Traditional foods are of significant value to Native American and Alaskan Natives today. The same foods that have been used to feed our ancestors not only feed our bodies, but they feed our spirit. The U.S. Department of Agriculture (USDA) recognizes this importance and works diligently to offer program and partnership opportunities that help enhance traditional food access in Indian Country.
If your tribal community is looking to donate traditional foods to serve at food service programs at public or non-profit facilities, the Service of Traditional Foods in Public Facilities memo provides guidance for organizations and institutions operating under the USDA Food and Nutrition Service (FNS) Child Nutrition Programs (CNP). The acceptance of these donations is largely possible due to changes in the 2014 Farm Bill that defines traditional foods as including wild game meat, fish, seafood, marine mammals, plants, and berries. Read more »
Fresh fruits and vegetables in a high school cafeteria.
The Team Nutrition Training Grants are awarded as part of USDA’s Team Nutrition initiative, which provides resources, training, and nutrition education lessons for schools and child care providers. And this year marks the 20th anniversary of the Team Nutrition initiative. Wisconsin Team Nutrition has used the funding to build out their healthy cooking contest for the states’ middle and high school students.
By Kelly Williams, RDN, CD, and Alicia Dill, RDN, CD, CDE; Wisconsin Department of Public Instruction, School Nutrition Team
Thanks to funding from a USDA Team Nutrition Training Grant, Wisconsin Team Nutrition has been able to expand its interactive cooking contest, Whipping Up Wellness, Wisconsin Student Chef Competition. Now in its third year, this popular contest combines the excitement of competition with the principles of healthy eating, while creating an engaging opportunity for nutrition education. Read more »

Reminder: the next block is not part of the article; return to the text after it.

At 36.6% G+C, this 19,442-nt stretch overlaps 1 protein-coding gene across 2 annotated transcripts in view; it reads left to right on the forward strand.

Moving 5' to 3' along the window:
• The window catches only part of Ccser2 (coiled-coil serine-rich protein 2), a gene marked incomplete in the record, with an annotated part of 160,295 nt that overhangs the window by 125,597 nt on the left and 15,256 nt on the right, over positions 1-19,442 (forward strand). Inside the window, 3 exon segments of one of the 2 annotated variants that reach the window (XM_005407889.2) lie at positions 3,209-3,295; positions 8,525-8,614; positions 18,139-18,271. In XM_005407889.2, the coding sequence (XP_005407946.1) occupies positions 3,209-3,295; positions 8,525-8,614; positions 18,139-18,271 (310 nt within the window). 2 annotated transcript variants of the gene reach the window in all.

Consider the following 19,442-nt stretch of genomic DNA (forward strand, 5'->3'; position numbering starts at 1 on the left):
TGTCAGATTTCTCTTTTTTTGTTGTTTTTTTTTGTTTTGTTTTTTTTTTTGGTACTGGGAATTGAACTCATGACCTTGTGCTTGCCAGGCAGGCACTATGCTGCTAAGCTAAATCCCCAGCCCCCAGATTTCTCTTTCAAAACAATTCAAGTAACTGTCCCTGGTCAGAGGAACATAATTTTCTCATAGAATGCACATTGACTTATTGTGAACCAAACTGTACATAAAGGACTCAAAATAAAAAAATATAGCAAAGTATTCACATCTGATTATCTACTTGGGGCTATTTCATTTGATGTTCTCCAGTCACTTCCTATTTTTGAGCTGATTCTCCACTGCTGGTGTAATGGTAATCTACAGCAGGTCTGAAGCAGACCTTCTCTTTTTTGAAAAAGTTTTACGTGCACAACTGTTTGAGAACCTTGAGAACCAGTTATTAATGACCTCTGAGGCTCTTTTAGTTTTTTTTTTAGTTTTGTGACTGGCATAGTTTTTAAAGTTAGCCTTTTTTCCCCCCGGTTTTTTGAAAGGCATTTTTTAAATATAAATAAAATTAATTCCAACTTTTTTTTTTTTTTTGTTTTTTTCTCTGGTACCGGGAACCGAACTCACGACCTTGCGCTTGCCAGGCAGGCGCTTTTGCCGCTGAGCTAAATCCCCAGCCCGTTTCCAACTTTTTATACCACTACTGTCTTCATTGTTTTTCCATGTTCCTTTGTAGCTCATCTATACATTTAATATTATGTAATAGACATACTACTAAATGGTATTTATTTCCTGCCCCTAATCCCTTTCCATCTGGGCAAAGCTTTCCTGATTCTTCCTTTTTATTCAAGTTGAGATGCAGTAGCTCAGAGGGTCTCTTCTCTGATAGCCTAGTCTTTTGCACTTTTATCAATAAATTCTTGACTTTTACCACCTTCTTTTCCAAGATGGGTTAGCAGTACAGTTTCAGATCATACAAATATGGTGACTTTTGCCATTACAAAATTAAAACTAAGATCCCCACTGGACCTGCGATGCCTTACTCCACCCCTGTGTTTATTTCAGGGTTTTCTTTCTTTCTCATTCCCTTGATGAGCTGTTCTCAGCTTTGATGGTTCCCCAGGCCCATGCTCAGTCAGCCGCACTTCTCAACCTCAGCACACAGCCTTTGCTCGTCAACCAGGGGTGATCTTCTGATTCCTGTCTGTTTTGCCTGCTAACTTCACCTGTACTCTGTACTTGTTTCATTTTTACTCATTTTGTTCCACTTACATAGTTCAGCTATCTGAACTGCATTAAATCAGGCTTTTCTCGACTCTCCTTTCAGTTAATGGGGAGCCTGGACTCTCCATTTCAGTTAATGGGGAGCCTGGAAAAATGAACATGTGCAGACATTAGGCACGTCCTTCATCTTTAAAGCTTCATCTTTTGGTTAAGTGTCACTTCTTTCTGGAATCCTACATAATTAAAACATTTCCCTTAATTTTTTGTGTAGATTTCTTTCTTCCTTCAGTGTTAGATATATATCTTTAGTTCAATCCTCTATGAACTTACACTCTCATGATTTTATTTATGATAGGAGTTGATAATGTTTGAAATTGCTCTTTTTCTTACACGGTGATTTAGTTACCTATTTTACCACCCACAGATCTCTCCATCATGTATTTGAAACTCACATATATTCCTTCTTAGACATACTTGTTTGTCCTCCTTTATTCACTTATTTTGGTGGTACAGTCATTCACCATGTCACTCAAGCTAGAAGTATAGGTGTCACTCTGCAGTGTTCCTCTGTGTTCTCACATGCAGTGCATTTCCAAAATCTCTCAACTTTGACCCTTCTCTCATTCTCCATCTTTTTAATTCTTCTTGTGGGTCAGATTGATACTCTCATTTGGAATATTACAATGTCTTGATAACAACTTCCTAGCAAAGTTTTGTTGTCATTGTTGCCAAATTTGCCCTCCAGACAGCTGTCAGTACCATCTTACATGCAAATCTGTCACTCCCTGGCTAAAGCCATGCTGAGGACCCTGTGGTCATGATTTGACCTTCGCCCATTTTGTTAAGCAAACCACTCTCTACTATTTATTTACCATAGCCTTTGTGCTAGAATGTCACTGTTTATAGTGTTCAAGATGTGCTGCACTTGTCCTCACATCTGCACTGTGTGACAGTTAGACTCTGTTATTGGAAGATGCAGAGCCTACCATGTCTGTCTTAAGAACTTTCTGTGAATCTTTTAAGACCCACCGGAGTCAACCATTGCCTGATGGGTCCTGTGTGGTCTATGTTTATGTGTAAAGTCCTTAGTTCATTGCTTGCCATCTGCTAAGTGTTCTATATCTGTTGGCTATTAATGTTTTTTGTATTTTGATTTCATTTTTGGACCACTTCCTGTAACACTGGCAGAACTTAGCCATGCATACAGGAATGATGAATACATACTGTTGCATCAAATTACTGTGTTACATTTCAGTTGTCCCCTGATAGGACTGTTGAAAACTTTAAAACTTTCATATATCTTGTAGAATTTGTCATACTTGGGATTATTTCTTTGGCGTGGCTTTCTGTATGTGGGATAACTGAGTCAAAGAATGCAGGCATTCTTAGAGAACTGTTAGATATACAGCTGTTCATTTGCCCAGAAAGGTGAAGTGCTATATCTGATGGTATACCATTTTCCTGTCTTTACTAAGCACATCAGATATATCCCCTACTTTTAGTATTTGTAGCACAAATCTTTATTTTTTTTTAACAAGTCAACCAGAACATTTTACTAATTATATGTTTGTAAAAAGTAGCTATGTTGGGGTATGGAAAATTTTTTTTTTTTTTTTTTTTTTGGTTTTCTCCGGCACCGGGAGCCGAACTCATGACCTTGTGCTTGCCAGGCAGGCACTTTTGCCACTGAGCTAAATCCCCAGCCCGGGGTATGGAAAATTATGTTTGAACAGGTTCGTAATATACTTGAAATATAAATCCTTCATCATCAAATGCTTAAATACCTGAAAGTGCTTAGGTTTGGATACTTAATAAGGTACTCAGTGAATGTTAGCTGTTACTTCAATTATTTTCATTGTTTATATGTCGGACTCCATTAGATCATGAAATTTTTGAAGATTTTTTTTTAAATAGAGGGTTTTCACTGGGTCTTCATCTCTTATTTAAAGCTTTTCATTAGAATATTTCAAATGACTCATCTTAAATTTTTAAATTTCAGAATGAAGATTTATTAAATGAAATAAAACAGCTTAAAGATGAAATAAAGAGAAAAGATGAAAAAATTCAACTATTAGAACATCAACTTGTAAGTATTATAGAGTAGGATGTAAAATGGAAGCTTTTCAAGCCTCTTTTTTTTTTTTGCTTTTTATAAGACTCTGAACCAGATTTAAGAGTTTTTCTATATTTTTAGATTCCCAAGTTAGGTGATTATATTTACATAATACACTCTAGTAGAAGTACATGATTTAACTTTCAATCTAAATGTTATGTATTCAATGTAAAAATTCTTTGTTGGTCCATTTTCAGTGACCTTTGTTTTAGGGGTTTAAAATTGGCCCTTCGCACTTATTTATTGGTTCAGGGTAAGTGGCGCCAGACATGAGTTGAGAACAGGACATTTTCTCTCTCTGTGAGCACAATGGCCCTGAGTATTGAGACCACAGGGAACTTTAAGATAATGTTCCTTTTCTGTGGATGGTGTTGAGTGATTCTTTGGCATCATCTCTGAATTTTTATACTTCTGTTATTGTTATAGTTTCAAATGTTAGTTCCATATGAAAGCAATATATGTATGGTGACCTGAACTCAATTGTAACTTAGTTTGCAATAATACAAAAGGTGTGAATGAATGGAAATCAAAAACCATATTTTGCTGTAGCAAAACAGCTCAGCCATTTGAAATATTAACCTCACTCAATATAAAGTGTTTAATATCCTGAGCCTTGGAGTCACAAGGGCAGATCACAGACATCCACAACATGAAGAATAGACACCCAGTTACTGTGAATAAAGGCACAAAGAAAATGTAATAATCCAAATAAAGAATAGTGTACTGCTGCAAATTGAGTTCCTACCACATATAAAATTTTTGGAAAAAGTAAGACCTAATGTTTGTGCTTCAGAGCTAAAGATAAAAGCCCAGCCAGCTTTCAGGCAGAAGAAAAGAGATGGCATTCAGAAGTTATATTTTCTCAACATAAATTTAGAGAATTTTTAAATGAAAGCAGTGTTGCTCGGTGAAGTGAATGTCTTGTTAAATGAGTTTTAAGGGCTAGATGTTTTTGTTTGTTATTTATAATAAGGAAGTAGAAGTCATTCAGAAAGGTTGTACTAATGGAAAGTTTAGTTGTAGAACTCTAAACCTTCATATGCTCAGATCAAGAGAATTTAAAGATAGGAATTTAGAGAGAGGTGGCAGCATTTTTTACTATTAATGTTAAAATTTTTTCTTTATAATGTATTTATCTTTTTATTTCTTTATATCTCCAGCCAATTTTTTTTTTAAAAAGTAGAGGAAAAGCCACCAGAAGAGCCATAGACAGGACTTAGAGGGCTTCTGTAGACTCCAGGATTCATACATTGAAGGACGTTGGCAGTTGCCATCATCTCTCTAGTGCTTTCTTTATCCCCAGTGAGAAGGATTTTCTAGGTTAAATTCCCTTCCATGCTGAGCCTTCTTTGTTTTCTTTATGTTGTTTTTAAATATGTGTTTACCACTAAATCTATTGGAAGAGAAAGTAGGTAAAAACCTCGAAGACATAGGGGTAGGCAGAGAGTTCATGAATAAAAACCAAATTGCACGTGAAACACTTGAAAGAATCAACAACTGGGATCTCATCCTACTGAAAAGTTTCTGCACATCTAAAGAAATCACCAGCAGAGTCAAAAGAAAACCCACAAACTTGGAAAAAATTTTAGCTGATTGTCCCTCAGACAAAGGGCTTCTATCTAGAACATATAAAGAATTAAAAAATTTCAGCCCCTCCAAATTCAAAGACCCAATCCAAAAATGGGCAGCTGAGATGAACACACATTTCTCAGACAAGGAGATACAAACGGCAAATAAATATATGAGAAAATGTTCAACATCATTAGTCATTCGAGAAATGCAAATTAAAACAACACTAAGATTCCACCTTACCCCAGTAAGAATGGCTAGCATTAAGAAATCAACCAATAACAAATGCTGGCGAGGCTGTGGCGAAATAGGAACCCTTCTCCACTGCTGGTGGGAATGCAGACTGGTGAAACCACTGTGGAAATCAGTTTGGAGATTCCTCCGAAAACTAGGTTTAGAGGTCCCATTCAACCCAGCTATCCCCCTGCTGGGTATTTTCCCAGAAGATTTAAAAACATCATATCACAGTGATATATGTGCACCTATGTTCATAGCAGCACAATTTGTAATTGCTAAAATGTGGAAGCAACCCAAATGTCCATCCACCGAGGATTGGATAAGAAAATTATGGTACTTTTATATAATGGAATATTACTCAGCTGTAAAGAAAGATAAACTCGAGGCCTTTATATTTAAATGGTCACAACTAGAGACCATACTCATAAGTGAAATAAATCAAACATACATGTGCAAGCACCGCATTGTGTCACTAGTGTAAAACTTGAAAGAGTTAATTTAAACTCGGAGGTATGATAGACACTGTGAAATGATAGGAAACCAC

As part of their wellness training, CDE educated 111 participants on local school wellness policies and how to include students in their wellness activities.
The following guest blog describes how one state education department used a USDA Team Nutrition grant to develop training to help schools implement programs that promote student wellness and to meet updated meal standards.
By Heather Hauswirth, RD, Program Specialist, Office of School Nutrition, Colorado Department of Education
In September 2014, our office, the Colorado Department of Education Office of School Nutrition, was awarded a Team Nutrition Training Grant from the USDA Food and Nutrition Service to implement statewide school wellness training. Read more »
Andover High School's school meal staff serving up samples of their nutritious and delicious foods.
This guest blog showcases the success story of a school food service director in an upper-class suburb of Boston. The director discusses some of the creative methods her school meal program uses to boost participation and, thereby, promote health and nutrition in their district.
By Gail Koutroubas, School Food Service Director in Andover, MA
For 10 years, I’ve been a school food service director at Andover School District in Massachusetts. My district of 5,900 students lies in an upper-class suburb of Boston. The median income is approximately $140,000 with just 7 percent of students qualifying for free or reduced-priced lunch. Read more »